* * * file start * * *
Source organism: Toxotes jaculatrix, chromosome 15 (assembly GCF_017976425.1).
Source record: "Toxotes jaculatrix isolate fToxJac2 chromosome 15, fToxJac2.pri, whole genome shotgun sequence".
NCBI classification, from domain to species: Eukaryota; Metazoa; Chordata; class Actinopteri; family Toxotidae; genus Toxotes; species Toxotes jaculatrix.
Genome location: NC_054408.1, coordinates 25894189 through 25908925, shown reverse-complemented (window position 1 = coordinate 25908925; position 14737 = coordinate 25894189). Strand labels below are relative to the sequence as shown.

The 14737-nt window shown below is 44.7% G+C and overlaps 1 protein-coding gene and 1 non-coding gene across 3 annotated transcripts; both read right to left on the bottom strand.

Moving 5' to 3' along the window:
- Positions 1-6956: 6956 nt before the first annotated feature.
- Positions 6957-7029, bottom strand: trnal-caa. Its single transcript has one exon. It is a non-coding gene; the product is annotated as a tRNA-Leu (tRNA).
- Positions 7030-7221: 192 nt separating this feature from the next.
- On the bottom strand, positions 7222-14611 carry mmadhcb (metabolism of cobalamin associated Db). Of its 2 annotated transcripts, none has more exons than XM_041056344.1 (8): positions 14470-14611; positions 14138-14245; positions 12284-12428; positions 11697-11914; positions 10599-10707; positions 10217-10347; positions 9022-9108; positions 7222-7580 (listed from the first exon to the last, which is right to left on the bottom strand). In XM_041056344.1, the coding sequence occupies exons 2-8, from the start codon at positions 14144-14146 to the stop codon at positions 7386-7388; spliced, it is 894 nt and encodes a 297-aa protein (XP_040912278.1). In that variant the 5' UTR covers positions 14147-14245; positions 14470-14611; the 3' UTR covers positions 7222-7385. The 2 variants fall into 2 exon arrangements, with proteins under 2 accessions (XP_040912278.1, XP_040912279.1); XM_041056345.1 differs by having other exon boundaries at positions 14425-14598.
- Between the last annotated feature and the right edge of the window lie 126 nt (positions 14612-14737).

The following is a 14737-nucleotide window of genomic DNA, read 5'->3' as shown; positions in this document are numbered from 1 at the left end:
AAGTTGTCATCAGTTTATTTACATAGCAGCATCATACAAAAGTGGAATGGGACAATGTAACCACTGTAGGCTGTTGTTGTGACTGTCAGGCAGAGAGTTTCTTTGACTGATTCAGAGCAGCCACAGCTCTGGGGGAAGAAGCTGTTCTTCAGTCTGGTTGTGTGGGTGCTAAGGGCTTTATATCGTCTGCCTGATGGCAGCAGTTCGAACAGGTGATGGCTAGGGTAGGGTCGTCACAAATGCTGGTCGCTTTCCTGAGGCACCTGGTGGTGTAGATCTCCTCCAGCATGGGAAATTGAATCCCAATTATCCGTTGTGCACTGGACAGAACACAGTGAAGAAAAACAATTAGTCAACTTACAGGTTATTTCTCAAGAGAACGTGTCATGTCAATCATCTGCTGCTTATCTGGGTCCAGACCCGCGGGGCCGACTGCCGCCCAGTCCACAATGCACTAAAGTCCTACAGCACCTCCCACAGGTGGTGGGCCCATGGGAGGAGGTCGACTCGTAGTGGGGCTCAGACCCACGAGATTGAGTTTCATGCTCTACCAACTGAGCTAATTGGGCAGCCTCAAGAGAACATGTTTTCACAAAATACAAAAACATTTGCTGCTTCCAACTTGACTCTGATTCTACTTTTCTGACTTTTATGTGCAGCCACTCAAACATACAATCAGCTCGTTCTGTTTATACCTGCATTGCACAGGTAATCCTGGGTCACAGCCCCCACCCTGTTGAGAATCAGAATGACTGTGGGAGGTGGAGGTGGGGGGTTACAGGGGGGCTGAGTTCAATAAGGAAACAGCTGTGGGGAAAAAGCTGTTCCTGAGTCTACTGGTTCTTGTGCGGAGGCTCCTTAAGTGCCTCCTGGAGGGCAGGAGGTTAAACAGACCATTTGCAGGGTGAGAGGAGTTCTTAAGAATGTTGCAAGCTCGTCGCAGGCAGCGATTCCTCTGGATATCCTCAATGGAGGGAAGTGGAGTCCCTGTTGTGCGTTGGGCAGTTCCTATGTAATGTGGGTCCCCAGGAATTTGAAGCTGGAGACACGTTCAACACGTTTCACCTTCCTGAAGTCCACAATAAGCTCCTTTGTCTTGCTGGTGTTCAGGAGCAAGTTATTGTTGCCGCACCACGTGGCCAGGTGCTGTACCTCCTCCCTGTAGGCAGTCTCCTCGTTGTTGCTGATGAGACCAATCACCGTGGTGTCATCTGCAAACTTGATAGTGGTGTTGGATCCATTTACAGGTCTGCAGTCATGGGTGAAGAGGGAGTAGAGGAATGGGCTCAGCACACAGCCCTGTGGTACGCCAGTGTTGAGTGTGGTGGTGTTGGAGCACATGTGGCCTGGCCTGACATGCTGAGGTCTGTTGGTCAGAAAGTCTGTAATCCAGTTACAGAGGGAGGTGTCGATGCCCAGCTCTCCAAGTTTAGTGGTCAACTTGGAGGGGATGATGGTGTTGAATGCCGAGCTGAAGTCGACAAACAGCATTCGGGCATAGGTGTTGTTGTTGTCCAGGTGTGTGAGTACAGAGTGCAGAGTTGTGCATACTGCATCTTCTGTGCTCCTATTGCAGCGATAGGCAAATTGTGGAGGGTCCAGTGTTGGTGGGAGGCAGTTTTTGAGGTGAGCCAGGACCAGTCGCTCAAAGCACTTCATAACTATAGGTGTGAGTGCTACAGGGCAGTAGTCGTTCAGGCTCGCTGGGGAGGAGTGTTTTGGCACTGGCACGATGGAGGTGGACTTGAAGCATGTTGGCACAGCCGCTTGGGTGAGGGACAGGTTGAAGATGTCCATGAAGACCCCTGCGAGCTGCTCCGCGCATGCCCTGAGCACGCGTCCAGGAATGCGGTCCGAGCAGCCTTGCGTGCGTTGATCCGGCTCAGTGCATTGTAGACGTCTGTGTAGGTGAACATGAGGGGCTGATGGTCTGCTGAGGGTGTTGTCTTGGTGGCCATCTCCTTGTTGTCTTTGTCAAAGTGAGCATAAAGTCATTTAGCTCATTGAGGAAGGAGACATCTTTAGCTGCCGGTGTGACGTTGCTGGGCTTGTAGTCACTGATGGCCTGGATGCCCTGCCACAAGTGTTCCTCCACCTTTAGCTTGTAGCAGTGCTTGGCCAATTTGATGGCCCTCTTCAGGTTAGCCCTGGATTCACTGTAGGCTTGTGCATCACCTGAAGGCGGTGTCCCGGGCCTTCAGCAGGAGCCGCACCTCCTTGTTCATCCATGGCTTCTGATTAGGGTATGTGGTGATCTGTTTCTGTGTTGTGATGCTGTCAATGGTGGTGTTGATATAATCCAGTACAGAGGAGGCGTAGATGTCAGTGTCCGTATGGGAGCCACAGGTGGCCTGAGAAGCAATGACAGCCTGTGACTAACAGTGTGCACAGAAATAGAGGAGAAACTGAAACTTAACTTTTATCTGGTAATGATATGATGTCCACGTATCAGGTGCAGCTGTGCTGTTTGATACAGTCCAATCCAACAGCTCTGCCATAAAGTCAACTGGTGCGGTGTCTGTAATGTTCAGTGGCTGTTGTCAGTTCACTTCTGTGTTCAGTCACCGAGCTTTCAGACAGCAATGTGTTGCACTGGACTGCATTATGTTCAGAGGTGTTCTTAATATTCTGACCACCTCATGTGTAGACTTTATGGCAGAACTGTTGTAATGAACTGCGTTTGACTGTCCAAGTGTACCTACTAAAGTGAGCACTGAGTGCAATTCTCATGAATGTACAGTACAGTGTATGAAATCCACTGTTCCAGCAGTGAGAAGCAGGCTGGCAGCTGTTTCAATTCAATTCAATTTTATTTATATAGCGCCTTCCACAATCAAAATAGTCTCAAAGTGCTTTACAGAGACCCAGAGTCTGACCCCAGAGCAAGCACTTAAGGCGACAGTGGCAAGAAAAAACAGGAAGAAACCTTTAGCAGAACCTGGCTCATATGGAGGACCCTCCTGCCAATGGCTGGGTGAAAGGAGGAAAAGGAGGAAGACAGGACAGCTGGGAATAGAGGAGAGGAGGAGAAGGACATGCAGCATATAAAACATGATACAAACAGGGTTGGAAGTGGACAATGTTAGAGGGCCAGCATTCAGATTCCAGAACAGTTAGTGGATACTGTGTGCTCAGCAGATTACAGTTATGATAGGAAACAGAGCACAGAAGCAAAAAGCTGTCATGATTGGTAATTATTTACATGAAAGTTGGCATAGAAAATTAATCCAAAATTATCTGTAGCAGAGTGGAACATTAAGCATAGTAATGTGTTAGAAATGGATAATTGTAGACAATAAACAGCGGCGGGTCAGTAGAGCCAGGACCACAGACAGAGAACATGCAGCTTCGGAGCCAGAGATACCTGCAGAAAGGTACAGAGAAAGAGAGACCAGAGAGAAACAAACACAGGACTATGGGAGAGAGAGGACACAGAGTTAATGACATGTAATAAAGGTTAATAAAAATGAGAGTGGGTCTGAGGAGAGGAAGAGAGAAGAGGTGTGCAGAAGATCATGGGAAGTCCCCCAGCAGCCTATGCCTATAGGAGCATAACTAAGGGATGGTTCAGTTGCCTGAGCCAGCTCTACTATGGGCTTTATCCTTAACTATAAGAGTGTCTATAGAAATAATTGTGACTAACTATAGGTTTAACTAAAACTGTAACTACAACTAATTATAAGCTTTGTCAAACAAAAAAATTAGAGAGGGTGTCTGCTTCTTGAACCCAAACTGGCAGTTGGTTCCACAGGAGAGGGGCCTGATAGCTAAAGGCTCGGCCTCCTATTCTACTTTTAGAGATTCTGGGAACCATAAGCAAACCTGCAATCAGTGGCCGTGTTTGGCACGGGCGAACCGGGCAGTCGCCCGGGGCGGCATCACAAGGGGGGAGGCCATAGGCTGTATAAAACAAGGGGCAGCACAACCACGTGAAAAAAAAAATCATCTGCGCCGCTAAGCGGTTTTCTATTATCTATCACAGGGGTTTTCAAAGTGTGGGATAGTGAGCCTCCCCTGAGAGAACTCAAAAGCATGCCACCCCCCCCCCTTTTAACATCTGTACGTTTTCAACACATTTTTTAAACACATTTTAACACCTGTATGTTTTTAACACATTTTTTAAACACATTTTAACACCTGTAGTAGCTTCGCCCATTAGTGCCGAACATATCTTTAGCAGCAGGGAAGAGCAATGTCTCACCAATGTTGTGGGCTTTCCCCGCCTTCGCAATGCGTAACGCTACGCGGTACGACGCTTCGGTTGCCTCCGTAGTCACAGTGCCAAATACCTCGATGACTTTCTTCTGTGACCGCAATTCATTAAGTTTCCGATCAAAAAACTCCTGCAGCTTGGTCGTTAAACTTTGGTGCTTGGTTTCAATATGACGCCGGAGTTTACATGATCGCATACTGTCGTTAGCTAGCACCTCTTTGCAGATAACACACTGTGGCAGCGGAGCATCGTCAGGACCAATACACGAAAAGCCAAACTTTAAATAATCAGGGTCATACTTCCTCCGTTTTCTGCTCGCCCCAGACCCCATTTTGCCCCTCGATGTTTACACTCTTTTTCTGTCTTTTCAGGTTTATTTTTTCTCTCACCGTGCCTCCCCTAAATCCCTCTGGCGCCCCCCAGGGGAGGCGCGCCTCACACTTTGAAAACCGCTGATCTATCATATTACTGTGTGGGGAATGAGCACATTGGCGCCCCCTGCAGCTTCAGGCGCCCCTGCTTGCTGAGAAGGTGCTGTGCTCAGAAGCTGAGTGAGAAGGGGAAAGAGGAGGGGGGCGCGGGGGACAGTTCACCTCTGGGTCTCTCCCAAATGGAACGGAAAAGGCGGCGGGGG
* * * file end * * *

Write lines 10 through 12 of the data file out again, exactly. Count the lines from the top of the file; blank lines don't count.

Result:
- On the bottom strand, positions 7222-14611 carry mmadhcb (metabolism of cobalamin associated Db). Of its 2 annotated transcripts, none has more exons than XM_041056344.1 (8): positions 14470-14611; positions 14138-14245; positions 12284-12428; positions 11697-11914; positions 10599-10707; positions 10217-10347; positions 9022-9108; positions 7222-7580 (listed from the first exon to the last, which is right to left on the bottom strand). In XM_041056344.1, the coding sequence occupies exons 2-8, from the start codon at positions 14144-14146 to the stop codon at positions 7386-7388; spliced, it is 894 nt and encodes a 297-aa protein (XP_040912278.1). In that variant the 5' UTR covers positions 14147-14245; positions 14470-14611; the 3' UTR covers positions 7222-7385. The 2 variants fall into 2 exon arrangements, with proteins under 2 accessions (XP_040912278.1, XP_040912279.1); XM_041056345.1 differs by having other exon boundaries at positions 14425-14598.
- Between the last annotated feature and the right edge of the window lie 126 nt (positions 14612-14737).

The following is a 14737-nucleotide window of genomic DNA, read 5'->3' as shown; positions in this document are numbered from 1 at the left end: